Maara cast: Madhavan, Shraddha Srinath, Sshivada, Moulee
Maara director: Dhilip Kumar
Maara rating: Three stars
Maara is many genres rolled into one. Fable, romance, crime-and-redemption, wrapped up in a whimsical coming of age tale. For much of the time, nothing much happens, and yet you keep looking, because just like Paaru, the girl on a quest, you want to clap your eyes on the elusive Maara, the film’s titular rolled-into-one character — adventurer, seeker, and finder.
Pretty Paaru (Srinath), trained as a conservationist, turns her back on a likely fellow who has fallen for her. There’s a restlessness within her, which calls her to a picturesque town full of large wall paintings, picaresque characters, and a house laden with dusty artefacts. There are stories within this story, and our Paaru is drawn slowly but surely deeper into the centre, where lies an unfinished puzzle, featuring a couple of lost souls, and the answer.
Maara is a remake of Charlie, the 2016 Malayalam film starring Dulquer and Parvathy, which I haven’t seen, so I can’t say how faithful it is to the original. But to pull off a film like this, with its unexpected beats and rhythms, which keeps taking us down paths which round up on themselves in their own sweet time, is not easy. Debutant director Dhilip Kumar falters only in those stretches which are much too underlined, or which start giving us life lessons. Whimsy requires confidence and conviction, and in the parts where it slides into obviousness, the film makes you impatient, wishing it was shorter than its two-and-a-half hour run time.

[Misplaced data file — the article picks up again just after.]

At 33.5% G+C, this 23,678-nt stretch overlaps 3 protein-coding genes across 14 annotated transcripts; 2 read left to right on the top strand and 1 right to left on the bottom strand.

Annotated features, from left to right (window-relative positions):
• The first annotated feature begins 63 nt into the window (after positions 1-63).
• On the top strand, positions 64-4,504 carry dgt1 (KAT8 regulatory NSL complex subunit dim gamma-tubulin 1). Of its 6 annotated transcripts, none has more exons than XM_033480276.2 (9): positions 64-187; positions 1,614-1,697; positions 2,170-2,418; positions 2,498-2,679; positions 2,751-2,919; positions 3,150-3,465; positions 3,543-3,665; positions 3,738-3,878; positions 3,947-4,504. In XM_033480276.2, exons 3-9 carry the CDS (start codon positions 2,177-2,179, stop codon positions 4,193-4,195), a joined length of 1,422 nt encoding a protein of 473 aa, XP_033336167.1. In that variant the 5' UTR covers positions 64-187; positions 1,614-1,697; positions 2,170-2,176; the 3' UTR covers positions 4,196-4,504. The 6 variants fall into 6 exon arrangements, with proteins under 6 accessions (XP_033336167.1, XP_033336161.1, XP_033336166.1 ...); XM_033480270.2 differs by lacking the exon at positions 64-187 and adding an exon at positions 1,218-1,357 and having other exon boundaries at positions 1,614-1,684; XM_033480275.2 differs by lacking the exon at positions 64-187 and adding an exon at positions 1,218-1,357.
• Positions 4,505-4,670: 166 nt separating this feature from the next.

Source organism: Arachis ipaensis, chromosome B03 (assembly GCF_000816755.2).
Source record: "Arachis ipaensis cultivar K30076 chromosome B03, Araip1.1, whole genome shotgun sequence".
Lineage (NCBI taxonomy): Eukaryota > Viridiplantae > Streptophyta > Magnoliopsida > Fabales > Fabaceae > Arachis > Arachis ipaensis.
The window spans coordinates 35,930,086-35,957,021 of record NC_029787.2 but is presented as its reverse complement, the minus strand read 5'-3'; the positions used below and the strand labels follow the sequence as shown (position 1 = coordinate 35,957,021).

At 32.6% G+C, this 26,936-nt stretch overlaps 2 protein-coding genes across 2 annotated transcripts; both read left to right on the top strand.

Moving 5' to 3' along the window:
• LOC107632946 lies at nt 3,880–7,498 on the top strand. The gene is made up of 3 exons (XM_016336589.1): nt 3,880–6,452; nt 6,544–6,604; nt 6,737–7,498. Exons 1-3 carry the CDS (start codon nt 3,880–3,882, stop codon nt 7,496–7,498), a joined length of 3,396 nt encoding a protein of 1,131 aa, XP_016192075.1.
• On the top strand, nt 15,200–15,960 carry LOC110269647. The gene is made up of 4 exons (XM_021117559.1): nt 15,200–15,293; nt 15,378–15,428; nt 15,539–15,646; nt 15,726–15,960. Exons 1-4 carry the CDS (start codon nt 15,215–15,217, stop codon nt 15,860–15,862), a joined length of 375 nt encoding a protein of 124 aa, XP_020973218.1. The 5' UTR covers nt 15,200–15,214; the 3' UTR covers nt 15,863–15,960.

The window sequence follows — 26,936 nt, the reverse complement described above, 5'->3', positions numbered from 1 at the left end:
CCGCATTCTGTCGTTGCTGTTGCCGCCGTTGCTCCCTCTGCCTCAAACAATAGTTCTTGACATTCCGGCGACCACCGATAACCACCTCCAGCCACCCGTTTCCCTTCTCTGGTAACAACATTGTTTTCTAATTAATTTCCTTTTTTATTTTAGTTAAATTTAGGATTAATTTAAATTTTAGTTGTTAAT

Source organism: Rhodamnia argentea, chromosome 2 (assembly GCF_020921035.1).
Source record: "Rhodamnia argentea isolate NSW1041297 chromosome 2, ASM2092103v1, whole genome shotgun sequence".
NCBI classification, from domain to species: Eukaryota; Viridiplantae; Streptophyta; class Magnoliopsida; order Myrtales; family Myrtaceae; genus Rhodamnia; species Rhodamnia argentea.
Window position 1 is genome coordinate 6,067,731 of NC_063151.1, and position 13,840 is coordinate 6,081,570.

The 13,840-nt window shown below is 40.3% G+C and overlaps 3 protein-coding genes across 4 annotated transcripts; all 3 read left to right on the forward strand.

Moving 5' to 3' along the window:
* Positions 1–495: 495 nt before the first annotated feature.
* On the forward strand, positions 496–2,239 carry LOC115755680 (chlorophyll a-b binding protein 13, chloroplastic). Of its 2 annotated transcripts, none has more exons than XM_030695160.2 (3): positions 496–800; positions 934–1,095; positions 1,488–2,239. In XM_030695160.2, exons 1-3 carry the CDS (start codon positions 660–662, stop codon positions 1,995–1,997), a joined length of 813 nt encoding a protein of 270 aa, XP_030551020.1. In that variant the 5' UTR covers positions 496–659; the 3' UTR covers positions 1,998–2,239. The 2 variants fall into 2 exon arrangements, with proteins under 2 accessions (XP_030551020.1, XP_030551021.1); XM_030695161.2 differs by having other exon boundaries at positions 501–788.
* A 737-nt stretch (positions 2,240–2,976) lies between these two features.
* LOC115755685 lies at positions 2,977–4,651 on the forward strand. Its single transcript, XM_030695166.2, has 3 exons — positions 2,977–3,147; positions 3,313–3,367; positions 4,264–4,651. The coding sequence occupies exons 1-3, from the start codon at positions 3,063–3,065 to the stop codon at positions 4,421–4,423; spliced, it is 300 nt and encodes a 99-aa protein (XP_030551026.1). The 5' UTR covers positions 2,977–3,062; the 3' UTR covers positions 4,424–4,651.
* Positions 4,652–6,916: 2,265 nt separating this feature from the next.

On the whole, though, Maara is enjoyable, its colours, textures, quirks to be relished. What do you call a thief who stalks a woman for two years not because she is beautiful, but because she has a heavy gold chain around her neck? That’s right, there’s your quirky ‘chor’. Apart from these occasional amusing touches, there’s craft on display. A girl named Meenakshi is mentioned, and we get motifs of boats and water, and secrets nestling within an old locket shaped like a fish: hard to find mainstream movies with such a deliberate use design, and a leading lady whose job it is to excavate the past, and preserve the present.
Madhavan is appropriately loose-limbed and dishy, as he ambles through the film, spreading grizzled, warm charm. But even as you smile back at him, you wonder why we still need a man to be an all-round saviour. Why couldn’t it be Paaru to lead from the front? But I suppose you can break convention only up to a point: for a film like this to be a crowd catcher, you do need a big male star as the lodestar.